I would *never* disclose my health condition in a job application unless I was offered the job. And even then, I am not sure I would.

#9 QuirkyMum

Posted 24 May 2019 - 04:49 PM

Just saying that it will be recorded in her Medicare history under certain Medicare item (health care plan specific probably).
I wonder who should be able to access your Medicare history. Technically doctors shouldn't be able to see what you claimed throughout the year. But I had 5 different times different specialists mentioned that I've seen other doctors ( different specialist areas of medicine for second and third opinion, not in the same practice, actually 50 km away - quite far for Sydney). I was being honest about second and third opinions in both cases and both time original and third doctors knew, nodded and gave me names before I could articulate.

#10 YodaTheWrinkledOne

Posted 24 May 2019 - 04:53 PM

View PostQuirkyMum, on 24 May 2019 - 04:49 PM, said:

Just saying that it will be recorded in her Medicare history under certain Medicare item (health care plan specific probably).
I wonder who should be able to access your Medicare history. Technically doctors shouldn't be able to see what you claimed throughout the year. But I had 5 different times different specialists mentioned that I've seen other doctors ( different specialist areas of medicine for second and third opinion, not in the same practice, actually 50 km away - quite far for Sydney). I was being honest about second and third opinions in both cases and both time original and third doctors knew, nodded and gave me names before I could articulate.
did you have the same referral doctor? They can disclose prior medical information when they write up a referral.

#11 mayahlb

Posted 24 May 2019 - 05:30 PM

View PostECsMum, on 24 May 2019 - 03:40 PM, said:

One thing I have just learnt that if you are put on a mental health care plan it must be disclosed as a pre-existing condition - for things like health insurance and job applications (if asked).

I don't think this is accurate. A mental health plan is not a diagnosis or condition. People seek help from psychologists for all sorts of reasons, I saw one after my mother died and again when I was struggling as a carer for two children with diagnosed conditions.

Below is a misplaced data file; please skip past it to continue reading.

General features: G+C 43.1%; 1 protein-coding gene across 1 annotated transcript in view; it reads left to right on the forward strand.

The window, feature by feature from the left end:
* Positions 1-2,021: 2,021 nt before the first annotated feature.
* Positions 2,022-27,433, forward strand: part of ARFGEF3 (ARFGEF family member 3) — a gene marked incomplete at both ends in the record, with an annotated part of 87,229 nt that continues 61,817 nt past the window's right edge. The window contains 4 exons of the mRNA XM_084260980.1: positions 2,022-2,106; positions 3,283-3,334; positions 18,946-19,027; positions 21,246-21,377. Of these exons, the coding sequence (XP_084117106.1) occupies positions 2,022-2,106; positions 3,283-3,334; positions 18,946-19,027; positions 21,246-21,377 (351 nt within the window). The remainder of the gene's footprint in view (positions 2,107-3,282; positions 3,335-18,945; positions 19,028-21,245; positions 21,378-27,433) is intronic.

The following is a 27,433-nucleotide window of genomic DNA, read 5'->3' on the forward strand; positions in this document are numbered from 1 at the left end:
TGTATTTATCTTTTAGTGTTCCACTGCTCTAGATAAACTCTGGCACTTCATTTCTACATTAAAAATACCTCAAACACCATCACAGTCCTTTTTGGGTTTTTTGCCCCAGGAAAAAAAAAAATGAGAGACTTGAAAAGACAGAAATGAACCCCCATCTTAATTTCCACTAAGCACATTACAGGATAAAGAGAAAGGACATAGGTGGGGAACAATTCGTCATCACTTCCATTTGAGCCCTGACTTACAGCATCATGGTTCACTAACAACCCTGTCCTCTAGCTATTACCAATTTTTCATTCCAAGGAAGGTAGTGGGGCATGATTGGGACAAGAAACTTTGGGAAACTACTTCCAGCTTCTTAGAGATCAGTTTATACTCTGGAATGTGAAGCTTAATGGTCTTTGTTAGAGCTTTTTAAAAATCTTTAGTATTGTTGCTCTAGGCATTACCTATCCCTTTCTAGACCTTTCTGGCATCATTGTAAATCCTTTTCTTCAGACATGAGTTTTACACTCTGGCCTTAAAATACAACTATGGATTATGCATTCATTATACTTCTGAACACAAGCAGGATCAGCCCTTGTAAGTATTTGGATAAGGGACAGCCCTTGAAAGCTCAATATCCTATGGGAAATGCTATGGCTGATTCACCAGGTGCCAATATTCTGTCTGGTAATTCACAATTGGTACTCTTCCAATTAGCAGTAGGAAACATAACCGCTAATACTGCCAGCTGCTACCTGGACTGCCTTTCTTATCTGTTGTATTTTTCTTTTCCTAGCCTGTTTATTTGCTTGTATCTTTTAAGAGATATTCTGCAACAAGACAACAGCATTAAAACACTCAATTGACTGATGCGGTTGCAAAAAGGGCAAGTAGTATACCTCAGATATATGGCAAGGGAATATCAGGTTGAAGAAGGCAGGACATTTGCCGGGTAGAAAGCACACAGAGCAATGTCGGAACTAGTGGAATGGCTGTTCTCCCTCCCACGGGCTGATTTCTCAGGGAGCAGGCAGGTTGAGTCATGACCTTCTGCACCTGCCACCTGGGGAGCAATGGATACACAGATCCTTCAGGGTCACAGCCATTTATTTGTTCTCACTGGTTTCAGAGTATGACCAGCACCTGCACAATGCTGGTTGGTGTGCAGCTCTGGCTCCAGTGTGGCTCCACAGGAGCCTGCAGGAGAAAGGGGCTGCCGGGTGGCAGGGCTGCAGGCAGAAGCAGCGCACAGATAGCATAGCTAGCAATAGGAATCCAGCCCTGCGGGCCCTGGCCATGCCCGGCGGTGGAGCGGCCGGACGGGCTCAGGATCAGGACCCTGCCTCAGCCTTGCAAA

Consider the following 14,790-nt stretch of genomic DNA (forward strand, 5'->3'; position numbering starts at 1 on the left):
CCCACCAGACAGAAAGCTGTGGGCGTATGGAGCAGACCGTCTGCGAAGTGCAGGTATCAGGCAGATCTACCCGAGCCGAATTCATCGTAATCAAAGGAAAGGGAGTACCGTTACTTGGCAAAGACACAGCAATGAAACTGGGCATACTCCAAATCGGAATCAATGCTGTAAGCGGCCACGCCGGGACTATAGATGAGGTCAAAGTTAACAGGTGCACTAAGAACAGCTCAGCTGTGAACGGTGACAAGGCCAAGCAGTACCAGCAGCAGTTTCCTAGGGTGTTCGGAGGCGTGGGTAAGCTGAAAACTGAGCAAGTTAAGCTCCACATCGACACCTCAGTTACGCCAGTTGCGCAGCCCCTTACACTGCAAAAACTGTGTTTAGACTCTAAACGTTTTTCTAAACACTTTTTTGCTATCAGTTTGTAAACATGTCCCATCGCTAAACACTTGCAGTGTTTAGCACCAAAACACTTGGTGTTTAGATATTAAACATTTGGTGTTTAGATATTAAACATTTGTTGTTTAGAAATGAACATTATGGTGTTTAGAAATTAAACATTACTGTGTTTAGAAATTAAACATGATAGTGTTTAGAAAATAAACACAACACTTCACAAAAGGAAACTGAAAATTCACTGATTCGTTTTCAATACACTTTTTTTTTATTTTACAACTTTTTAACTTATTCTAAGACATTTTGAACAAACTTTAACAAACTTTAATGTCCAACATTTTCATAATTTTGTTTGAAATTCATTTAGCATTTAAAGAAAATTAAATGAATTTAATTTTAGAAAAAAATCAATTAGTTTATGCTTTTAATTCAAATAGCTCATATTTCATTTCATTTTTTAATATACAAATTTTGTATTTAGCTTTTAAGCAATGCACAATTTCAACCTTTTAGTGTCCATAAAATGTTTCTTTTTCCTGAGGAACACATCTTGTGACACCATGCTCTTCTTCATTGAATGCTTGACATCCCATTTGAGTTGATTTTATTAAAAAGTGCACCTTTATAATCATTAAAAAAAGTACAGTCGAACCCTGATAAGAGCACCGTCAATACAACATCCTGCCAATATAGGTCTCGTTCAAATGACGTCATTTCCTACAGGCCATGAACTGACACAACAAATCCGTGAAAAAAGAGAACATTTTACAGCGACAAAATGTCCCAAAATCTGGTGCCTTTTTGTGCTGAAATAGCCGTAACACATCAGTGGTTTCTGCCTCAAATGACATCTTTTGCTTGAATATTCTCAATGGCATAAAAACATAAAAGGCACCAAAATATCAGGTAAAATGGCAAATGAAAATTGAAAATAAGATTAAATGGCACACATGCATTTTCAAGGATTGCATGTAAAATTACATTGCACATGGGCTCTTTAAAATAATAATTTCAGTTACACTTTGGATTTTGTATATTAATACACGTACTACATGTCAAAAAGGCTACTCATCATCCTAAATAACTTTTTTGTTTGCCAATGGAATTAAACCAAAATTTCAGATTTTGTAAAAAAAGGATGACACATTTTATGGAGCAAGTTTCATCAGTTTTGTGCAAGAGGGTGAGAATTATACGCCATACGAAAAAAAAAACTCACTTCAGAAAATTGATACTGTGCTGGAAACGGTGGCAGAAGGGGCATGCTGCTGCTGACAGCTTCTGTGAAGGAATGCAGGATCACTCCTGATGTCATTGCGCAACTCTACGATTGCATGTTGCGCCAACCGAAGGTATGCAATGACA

Now if it was an actual health condition then yes I *may* be required to mention it during a job application but it is private information and I'm pretty sure unless it specifically relates to the job you are under no obligation to mention it. Maybe if it is a recognized disability then you might mention it when accepting the job, but having to state it during the job application opens up all sorts of issues with potential discrimination, etc.

Health insurance, I'm not so sure. They ask questions at times that you are not actually legally obliged to provide information for, so that is skirting the issue.

On the original question I don't think her original GP would be able to see it. The question would only arise if she went to get a new mental health care plan with her normal GP and it was knocked back. It sounds like a terrible situation for both your friend and her son and I hope that accessing some psychological help will allow your friend to do something about changing the situation.

Edited by mayahlb, 24 May 2019 - 05:32 PM.


#12 Cimbom

Posted 24 May 2019 - 05:37 PM

You don't have to disclose any medical information in a job application or employment medical. The risk is that if you don't mention it then you may not be able to claim workers compensation or the like if something happens that's linked to it but if you're comfortable with that risk then you're not obliged to say anything.

#13 flowermama

Posted 24 May 2019 - 09:10 PM

Thanks for the replies. That puts a different spin on things, I don’t think she’d be comfortable with it being recorded in her Medicare history. She might be better to see someone privately if she can manage it financially.

#14 YodaTheWrinkledOne

Posted 24 May 2019 - 09:39 PM

View Postflowermama, on 24 May 2019 - 09:10 PM, said:

Thanks for the replies. That puts a different spin on things, I don’t think she’d be comfortable with it being recorded in her Medicare history. She might be better to see someone privately if she can manage it financially.